Roger Angell brings a literary style that is rare in sportswriting, his pieces have often exceeded 10,000 words and like a popular athlete, he got the star treatment when he won the hall of fame's highest award for baseball writing in 2014. NY1's Budd Mishkin filed the following One on 1 profile.
This shouldn't be called work. Listening to Roger Angell tell baseball stories, like the one about the great Mets first baseman Keith Hernandez and his manager.
"Davey Johnson never understood why there was pine tar on his office phone in his office, after a game pine, there would be pine tar on his phone. After every at bat Keith would go back to Davey Johnson's office and call his father about the last at bat," recalls Angell.
Roger Angell's 2014 article for the New Yorker magazine, entitled This Old Man, has received more than a million page views.
Clearly, at 95 years old, he still has his fastball.
"Well I have the other expression from baseball which is I'm day to day. Or I'm week to week," says Angell.
Angell's latest book, "This Old Man: All in Pieces", includes work from throughout his long and illustrious career. He's known primarily for his writing about baseball. But here Angell writes about the need for love.
"The need for intimate association that old people have which everybody wants to hear about this except for your children," he says with a laugh.
And he writes about what he calls the common denominator at his age -- loss.
"You suffer unimaginable loss and think you can't get through it. But you do. I remember, I still see a shrink every couple of weeks wonderful woman talking to for years. and after my wife died. I said I don't know how I'm going to be able to stand this. And she said neither do I but you will," says Angell.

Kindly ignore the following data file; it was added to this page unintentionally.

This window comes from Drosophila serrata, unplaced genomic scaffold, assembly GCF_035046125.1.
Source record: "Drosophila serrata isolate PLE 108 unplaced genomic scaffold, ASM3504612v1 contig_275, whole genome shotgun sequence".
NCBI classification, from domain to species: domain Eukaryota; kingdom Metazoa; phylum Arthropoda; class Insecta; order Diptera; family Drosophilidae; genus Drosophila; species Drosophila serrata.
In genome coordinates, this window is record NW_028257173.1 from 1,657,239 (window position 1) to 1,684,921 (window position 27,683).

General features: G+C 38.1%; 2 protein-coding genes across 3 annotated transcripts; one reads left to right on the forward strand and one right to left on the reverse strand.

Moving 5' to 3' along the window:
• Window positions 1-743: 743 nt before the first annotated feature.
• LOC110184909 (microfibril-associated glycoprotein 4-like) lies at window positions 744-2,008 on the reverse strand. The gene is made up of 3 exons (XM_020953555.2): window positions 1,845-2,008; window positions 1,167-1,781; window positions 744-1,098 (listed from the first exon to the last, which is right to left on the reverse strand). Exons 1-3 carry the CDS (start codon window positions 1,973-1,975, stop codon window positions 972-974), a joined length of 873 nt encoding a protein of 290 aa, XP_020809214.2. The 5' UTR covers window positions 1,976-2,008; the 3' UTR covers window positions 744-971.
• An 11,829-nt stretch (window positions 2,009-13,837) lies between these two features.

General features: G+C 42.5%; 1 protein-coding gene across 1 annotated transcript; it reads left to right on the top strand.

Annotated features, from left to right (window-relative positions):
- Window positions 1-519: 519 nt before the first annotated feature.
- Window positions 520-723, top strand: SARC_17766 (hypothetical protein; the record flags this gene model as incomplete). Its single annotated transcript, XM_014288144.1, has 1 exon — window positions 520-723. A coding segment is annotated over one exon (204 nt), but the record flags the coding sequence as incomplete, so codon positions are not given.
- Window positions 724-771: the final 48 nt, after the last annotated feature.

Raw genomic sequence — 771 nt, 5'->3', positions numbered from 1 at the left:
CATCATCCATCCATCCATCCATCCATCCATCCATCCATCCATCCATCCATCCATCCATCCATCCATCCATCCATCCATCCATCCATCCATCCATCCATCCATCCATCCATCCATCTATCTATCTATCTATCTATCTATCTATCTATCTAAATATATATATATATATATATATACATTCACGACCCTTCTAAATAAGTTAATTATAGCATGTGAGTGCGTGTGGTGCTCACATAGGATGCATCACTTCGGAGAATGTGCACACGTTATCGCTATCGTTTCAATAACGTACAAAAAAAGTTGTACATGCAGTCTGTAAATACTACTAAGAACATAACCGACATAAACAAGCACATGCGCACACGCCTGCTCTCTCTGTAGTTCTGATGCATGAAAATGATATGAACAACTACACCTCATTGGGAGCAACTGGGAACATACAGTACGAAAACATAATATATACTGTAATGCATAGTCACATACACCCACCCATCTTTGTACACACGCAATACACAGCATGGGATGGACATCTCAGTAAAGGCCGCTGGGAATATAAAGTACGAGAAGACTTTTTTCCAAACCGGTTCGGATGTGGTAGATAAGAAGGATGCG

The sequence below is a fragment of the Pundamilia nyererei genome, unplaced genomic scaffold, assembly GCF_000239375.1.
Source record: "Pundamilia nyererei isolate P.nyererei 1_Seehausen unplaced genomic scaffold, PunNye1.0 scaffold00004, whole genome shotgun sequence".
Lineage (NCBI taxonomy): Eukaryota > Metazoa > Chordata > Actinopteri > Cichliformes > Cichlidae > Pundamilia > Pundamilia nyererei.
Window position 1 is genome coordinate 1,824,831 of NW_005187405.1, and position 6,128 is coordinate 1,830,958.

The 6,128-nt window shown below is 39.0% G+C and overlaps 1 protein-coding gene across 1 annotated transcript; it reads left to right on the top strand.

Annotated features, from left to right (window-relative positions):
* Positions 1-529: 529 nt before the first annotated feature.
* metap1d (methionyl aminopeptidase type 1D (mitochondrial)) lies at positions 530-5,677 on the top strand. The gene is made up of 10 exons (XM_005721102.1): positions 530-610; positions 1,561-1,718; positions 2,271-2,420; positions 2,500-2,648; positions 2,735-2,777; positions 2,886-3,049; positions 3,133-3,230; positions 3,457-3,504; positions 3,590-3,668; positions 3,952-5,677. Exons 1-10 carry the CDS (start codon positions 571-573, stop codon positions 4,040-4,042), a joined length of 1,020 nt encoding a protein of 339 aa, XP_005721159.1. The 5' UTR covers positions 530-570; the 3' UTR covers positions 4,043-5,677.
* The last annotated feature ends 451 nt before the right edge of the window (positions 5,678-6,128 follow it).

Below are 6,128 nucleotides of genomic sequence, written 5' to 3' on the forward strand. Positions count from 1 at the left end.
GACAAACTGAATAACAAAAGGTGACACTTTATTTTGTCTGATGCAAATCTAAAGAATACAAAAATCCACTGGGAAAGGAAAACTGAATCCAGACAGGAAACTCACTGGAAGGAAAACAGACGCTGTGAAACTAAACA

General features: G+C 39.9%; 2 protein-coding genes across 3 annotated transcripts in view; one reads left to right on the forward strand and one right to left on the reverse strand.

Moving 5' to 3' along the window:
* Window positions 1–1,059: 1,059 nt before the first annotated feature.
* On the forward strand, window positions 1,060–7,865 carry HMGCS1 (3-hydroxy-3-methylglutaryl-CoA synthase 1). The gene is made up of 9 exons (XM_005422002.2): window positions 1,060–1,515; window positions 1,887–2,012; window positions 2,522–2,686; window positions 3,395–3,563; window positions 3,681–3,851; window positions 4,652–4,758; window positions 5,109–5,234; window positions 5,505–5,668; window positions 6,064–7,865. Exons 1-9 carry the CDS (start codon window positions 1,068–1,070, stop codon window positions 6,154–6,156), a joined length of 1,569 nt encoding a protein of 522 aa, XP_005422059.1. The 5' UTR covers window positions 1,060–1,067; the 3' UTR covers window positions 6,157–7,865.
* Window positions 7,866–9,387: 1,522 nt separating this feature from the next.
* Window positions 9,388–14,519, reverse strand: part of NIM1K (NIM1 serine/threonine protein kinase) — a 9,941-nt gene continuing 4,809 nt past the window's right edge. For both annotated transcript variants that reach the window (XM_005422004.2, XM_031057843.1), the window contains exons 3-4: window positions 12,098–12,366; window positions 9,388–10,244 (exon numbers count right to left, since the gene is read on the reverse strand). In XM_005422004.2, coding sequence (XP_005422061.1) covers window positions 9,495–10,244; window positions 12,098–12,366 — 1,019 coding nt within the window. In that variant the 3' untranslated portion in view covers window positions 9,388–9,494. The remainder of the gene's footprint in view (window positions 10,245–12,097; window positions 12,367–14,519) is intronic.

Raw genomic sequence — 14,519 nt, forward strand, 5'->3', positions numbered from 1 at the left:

Angell brings a literary style that is rare in sportswriting. His pieces have often exceeded ten thousand words.
Like a popular athlete, he got the star treatment when he won the Hall of Fame's highest award for baseball writing in 2014.
"About 40,000 people on the streets and they're going, 'Roger, Roger.' Most of them don't know who i am but i'm going like this with my hat like this," says Angell.
Angell is just as enthused to talk about the many years he spent as The New Yorker's fiction editor and the relationship he built with writers like John Updike and Woody Allen.
"I said, 'Woody this is great but there are too many laughs. You can't have a laugh, in writing, you can't have a laugh in every sentence. Doesn't work that way.' And he says, 'Too many laughs?' But he was always the quickest guy to respond. Woody, usually, sent something in and if it needed some fixing and cutting or whatever, he would have it back the next morning," recalls Angell.
Angell cites a piece of advice he received from The New Yorker magazine editor who gave Angell the fiction editing job in 1956, William Shawn.
"He said it's no great trick to take a piece of fiction and turn it into the greatest story ever written. Anybody can do that. What you want to try to do is turn it into the greatest story this writer can write," he says.
Roger Angell was practically born into The New Yorker. His mother Katherine Angell White was the magazine's first fiction editor.